Comments on: Jose Bautista and his 50 home runs This and that about baseball stats. Tue, 16 Jul 2013 17:01:55 +0000 hourly 1 By: Jimbo Sat, 25 Sep 2010 18:57:02 +0000 Another thing we would see more of in bigger stadiums.

By: Richard Sat, 25 Sep 2010 18:35:32 +0000 Hank Aaron was wrong. It's the inside the park HR 🙂

By: Jimbo Sat, 25 Sep 2010 16:42:21 +0000 I think the varying dimensions is a beautiful thing in baseball. All those cookie cutter 330/370/400/370/330 stadiums with 9 foot high wall all the way round were terrible. I wish they varied more than they do.

By: cheese Sat, 25 Sep 2010 11:28:59 +0000 Personally, I'd love to see LeBron on a longer court and let him run wild...oh wait, they have standardized dimensions. Scratch that.

Boggles my mind that a sport so ingrained in statistics and measuring/comparing players through the decades would allow vastly different dimensions to their playing fields.

By: anon Sat, 25 Sep 2010 11:20:32 +0000 Hank Aaron thought the triple was the most exciting play in baseball. Good enough for me.

By: Jimbo Sat, 25 Sep 2010 08:06:05 +0000 @45

I of course would not say the home run is boring. The hit is exciting, the ball travelling through the air is exciting...

But when I see a ball smoked into the gap, and I see the outfielders in pursuit, I always want to see that ball bounce off the wall, the outfielders getting it in as fast as possible, while the runner is either held at 2nd by good defense, or perhaps attempts to stretch out a triple. That's about the most exciting play in baseball.

But when that ball disappears over the fence, there will be no defense, no throws, no running, no diving, none of some of the great things baseball has to offer. I feel the same way about ground-rule-doubles. When a ball bounces over the fence, it sucks. No running, no defense, no throwing, no diving, no unpredictable outcome.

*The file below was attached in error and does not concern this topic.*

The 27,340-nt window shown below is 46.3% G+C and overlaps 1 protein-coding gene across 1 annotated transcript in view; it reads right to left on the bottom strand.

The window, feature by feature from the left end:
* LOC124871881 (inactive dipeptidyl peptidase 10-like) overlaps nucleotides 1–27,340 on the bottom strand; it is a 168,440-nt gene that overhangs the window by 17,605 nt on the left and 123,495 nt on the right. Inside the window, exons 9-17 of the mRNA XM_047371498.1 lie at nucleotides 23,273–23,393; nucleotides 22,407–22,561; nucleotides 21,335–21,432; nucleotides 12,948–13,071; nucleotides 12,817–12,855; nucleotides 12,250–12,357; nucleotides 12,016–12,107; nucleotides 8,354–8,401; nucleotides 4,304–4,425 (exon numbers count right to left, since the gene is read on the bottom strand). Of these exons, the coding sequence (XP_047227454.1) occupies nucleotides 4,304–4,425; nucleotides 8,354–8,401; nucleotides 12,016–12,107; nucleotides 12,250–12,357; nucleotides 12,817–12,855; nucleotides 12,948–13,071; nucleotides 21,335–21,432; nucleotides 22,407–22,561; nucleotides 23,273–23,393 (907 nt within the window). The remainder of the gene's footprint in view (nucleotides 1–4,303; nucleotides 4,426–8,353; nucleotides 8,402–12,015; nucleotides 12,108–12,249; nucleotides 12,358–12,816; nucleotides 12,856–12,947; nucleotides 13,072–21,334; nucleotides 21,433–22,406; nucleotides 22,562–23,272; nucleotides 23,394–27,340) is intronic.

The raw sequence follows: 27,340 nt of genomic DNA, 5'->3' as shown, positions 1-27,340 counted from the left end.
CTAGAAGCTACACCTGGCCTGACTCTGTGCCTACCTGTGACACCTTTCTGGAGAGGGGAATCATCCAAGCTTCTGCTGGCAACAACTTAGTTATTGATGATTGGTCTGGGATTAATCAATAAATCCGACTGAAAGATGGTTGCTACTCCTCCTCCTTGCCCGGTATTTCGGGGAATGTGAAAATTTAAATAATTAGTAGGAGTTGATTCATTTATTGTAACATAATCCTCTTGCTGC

Baseball players today are much stronger than they ever were in the past. Balls (as I heard at least) are tighter. Bats are probably better too. If anything, the fields should've gotten bigger, but instead, they got smaller.

By: Richard Sat, 25 Sep 2010 04:21:46 +0000 @ 38
I'm pretty sure most hitters TRY to hit line drives. The highest average on a ball in play is from a line drive. The fences being further away wouldn't suddenly give hitters the ability to do one of the hardest things in baseball.

Also, Jose hit 51 and 52 tonight. Just amazing.

I'm still surprised by your description of a HR being boring. That's just ludicrous. I've NEVER seen a home crowd react to a HR by a member of its team in the way you describe. It's always excitement and a lot of cheering.

In your baseball world, we should heavily reward fast guys, but not strong guys?

By: BSK Sat, 25 Sep 2010 03:43:51 +0000 FWIW, I knew he was leading the league and was up there, but when I saw the title of this post, I said, "REALLY!?!?!" And that's kind of cool. But kind of cool. As a 27-year-old, 50 has always been pretty attainable as long as I've really know what's going on. I remember the first time I looked back and saw that Strawberry won a HR title with 37 or something once and was like, "That was stupid."

By: Neil L Fri, 24 Sep 2010 23:13:43 +0000 This year home runs as a percentage of plate appearances (excluding IBB) in the ML is 4339/173355 = 2.50%, including the Jays' numbers.

Jose Bautista's home run rate as a percentage of plate appearances, again excluding IBB, this year is 50/638 = 7.84%. He is hitting home runs at 3.14 times the league average.

In 2001, Barry Bonds HR % was 73/629 = 11.6%. The comparable ML average that year was
5458/185577 = 2.94%. Bonds hit HR at 3.95 times the league average.

In 1998 the ML HR % was 5064/187190 = 2.71%. Mark McGwire's rate was 70/653 = 10.7%, also 3.95 times the league average. Sosa's rate was 66/708 = 9.32%, 3.44 times the league average.

Just wanted to put Jose's performance in some kind of perspective. Measured against the two best home run seasons in baseball history, he is hitting dingers at only 79.5% the rate of Bonds and McGwire in their best years.

Given that there are no park adjustments here, how do we compare Bond's 2001 and McGwire's 1998 seasons to the one Bautista is having. Did steroids aid former stars by 20%?

By: Richard Fri, 24 Sep 2010 22:20:52 +0000 Richard @20 asked, "Was it the weak pop outs you liked more or what?" Well, if you mean, "Would you rather see a weak pop out than a strikeout?", I say: Yes, I surely would.

Then there is zero point in debating you since both outcomes are worthless.